Light traps are generally very effective against wasps, and if properly positioned they can keep bakeries and fruit shops practically free from these pests. Also moths, blowflies, many small species of flies and mosquitoes are caught fairly effectively with light traps. Light traps have been a disappointment when it comes to common house flies.

Light traps in food industries are not a guarantee against pests, but when strategically set up with a sluice system in doorways, they can reduce the risk of insects flying in from outside. Light traps should be inspected frequently, and can also provide a clue as to which animals currently operate in the premises.

Outdoor light traps will attract more insects to the area than they kill, and among them you will kill, most will be harmless.

Sticky traps: Paper strips with glue and possibly honey are a good, old way to catch flies in the kitchen.
Today these sticky traps are designed in various ingenious ways and are sometimes added attractants (pheromones). However, they are not more effective than the well-known spiral traps.

Sticky traps can alleviate a fly infestation in kitchens and in smaller stores, but in most food companies they will probably be seen as outdated. Sticky traps for cockroaches are designed as small cardboard boxes with entrance holes and glue in the bottom. They will not exterminate a cockroach population, but they can help to keep the number down, and they can show where and in what numbers they exist on the premises. Sticky traps for rats and mice in the form of sheets smeared with a very strong adhesive are marketed in the United States. The method is unlikely to be accepted by many European countries.

Appealing and deterrent fragrances and flavours: Many insects react to certain fragrances by moving towards the source or by being repelled by it. It is also certain flavours that determine whether insects begin to eat or if something is rejected by them.

Fragrances that are appealing to pests are called attractants. Deterrent fragrances are called repellents.
Pheromone is the name for a special type of fragrances emitted by the animals, which triggers a particular behaviour within the species. The best known pheromones are sexual pheromones, fragrances emitted by the one or both sexes to attract the opposite sex.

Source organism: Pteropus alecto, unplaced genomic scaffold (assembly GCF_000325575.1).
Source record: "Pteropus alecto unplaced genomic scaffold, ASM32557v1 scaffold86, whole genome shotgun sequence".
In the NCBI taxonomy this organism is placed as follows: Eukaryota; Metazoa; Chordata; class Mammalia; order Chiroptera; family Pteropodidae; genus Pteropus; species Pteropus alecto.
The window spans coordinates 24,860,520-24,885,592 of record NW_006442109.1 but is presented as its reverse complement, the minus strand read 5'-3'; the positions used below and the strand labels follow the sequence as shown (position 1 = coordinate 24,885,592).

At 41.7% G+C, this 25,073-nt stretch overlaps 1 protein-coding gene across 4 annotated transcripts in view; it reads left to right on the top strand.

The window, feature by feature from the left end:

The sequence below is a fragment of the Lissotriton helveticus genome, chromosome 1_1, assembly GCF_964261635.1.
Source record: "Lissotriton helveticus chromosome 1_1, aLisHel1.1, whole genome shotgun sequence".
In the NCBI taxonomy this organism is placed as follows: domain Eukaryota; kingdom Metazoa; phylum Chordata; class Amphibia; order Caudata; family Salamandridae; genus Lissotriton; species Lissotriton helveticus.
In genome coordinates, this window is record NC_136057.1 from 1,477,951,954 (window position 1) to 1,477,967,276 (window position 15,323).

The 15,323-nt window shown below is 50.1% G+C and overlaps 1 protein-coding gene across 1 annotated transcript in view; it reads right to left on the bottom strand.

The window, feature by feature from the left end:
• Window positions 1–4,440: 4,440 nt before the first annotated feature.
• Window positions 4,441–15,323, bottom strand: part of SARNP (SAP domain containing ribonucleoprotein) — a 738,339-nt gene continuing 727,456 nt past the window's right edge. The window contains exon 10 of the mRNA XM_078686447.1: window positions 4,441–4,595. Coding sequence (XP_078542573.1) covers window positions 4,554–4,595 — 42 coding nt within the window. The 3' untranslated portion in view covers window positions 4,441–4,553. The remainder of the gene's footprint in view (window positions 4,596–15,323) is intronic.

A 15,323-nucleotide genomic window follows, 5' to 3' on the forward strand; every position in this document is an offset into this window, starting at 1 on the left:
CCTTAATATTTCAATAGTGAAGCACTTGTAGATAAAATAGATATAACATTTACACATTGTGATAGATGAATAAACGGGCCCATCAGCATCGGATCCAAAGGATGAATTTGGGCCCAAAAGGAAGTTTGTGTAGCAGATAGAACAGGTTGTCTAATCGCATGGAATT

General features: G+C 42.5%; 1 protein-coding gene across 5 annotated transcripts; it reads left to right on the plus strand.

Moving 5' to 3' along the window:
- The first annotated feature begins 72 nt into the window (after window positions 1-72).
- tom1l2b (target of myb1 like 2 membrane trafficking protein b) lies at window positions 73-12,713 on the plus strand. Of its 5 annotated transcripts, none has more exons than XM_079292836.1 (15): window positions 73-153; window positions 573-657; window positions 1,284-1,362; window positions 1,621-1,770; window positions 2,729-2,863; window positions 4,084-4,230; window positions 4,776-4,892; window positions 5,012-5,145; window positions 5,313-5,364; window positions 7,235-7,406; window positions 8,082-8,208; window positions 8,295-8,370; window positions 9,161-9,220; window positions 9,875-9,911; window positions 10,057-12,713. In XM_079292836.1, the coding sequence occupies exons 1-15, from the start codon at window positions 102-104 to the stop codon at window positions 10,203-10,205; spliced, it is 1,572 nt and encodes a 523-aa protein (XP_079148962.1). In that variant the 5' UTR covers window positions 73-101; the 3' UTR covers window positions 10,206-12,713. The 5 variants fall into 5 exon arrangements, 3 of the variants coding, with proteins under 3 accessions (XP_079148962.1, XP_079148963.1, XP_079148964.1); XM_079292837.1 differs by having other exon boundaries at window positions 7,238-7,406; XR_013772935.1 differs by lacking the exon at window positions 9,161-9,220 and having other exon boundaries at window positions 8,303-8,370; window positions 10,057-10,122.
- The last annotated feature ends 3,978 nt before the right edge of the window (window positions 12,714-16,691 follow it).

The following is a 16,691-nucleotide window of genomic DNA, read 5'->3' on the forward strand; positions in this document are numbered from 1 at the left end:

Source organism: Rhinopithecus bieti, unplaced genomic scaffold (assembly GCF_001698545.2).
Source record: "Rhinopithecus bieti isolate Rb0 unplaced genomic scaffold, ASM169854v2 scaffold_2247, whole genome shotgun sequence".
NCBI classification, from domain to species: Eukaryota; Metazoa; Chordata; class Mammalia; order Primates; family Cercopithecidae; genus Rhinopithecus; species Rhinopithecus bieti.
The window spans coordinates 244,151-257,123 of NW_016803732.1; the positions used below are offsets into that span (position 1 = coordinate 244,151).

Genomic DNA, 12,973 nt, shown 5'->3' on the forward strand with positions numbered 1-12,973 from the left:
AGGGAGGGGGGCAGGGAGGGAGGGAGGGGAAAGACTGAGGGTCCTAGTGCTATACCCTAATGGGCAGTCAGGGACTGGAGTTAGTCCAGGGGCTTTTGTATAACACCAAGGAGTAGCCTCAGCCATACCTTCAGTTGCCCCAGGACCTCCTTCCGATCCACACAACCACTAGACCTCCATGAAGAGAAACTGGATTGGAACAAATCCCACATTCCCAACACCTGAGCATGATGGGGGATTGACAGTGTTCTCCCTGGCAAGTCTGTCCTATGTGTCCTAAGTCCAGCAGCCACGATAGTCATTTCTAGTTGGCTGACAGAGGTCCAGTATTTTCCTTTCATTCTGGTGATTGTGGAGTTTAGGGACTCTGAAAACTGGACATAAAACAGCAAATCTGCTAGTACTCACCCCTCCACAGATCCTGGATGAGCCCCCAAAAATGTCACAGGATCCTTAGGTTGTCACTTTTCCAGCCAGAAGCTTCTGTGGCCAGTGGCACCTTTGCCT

Attractants in the form of synthetic sexual pheromones can be used to attract insects to traps and to make insecticides more attractive and thus more effective. For proper control of storage pests, fragrances are not sufficient, but they are in many cases useful for monitoring pests. They are often used in traps for various moths and sexual pheromones are also used in cockroach traps. The sexual pheromones, Muscalure, are added to certain poisons of the type which the flies must eat. Repellents are mainly used to protect humans (mosquito oils) and livestock. They are not used for protecting food.
Scare sounds: Scare sounds have in some cases been used to keep birds away from fruit orchards, etc., but never with particularly good results.

In recent years, ultrasound machines have penetrated the market.

They emit sounds with variations from 18 KHz to 40 KHz that is what most people perceive. The theory is that ultrasounds and high volume is a nuisance to rats and mice and certain other pests, and it drives them away. Neither experiments in the laboratory or in practice, however, have noted any effect of these devices.
Some of these devices run with volumes of up to 130 dB, which is far above what is considered harmful to the human ear.

Biological control, in which pests’ natural enemies are exploited, is not a method used against storage pests. There is no doubt that predators and parasites in some cases help to keep storage pests down. Possibly, natural enemies can be exploited more efficiently than we do today. However, the problem is that the requirement will often be a rapid and complete control, while the natural enemies usually only are able to keep pest populations below a certain level.